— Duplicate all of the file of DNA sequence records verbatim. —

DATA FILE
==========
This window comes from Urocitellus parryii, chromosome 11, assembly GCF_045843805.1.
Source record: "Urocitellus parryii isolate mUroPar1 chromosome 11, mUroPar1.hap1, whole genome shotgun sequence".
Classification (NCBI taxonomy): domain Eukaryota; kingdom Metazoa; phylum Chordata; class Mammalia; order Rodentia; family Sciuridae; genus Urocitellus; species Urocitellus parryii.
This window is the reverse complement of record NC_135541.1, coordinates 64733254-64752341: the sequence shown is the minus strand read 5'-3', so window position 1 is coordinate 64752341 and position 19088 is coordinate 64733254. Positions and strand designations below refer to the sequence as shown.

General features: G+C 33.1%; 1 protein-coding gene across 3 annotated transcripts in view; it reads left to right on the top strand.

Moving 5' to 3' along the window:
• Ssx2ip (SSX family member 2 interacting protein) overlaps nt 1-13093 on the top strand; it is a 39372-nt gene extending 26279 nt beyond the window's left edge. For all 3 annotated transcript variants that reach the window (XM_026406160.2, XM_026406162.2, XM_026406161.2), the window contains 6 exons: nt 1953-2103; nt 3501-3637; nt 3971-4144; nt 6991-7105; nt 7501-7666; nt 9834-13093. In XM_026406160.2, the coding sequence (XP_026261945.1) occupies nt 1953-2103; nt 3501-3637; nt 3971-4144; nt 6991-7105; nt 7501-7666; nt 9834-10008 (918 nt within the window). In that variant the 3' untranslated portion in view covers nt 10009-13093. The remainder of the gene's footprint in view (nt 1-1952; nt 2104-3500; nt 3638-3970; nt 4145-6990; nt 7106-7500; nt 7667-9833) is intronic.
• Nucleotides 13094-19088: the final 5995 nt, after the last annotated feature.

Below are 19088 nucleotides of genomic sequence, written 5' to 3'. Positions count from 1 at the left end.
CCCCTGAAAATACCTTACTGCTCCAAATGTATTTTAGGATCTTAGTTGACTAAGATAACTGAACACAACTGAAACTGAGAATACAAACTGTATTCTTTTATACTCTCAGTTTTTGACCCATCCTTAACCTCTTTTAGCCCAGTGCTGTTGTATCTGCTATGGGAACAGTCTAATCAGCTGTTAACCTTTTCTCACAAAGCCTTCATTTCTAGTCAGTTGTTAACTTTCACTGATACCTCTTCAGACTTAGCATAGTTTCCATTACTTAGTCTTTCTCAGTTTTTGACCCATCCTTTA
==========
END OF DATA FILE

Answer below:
This window comes from Urocitellus parryii, chromosome 11, assembly GCF_045843805.1.
Source record: "Urocitellus parryii isolate mUroPar1 chromosome 11, mUroPar1.hap1, whole genome shotgun sequence".
Classification (NCBI taxonomy): domain Eukaryota; kingdom Metazoa; phylum Chordata; class Mammalia; order Rodentia; family Sciuridae; genus Urocitellus; species Urocitellus parryii.
This window is the reverse complement of record NC_135541.1, coordinates 64733254-64752341: the sequence shown is the minus strand read 5'-3', so window position 1 is coordinate 64752341 and position 19088 is coordinate 64733254. Positions and strand designations below refer to the sequence as shown.

General features: G+C 33.1%; 1 protein-coding gene across 3 annotated transcripts in view; it reads left to right on the top strand.

Moving 5' to 3' along the window:
• Ssx2ip (SSX family member 2 interacting protein) overlaps nt 1-13093 on the top strand; it is a 39372-nt gene extending 26279 nt beyond the window's left edge. For all 3 annotated transcript variants that reach the window (XM_026406160.2, XM_026406162.2, XM_026406161.2), the window contains 6 exons: nt 1953-2103; nt 3501-3637; nt 3971-4144; nt 6991-7105; nt 7501-7666; nt 9834-13093. In XM_026406160.2, the coding sequence (XP_026261945.1) occupies nt 1953-2103; nt 3501-3637; nt 3971-4144; nt 6991-7105; nt 7501-7666; nt 9834-10008 (918 nt within the window). In that variant the 3' untranslated portion in view covers nt 10009-13093. The remainder of the gene's footprint in view (nt 1-1952; nt 2104-3500; nt 3638-3970; nt 4145-6990; nt 7106-7500; nt 7667-9833) is intronic.
• Nucleotides 13094-19088: the final 5995 nt, after the last annotated feature.

Below are 19088 nucleotides of genomic sequence, written 5' to 3'. Positions count from 1 at the left end.
CCCCTGAAAATACCTTACTGCTCCAAATGTATTTTAGGATCTTAGTTGACTAAGATAACTGAACACAACTGAAACTGAGAATACAAACTGTATTCTTTTATACTCTCAGTTTTTGACCCATCCTTAACCTCTTTTAGCCCAGTGCTGTTGTATCTGCTATGGGAACAGTCTAATCAGCTGTTAACCTTTTCTCACAAAGCCTTCATTTCTAGTCAGTTGTTAACTTTCACTGATACCTCTTCAGACTTAGCATAGTTTCCATTACTTAGTCTTTCTCAGTTTTTGACCCATCCTTTA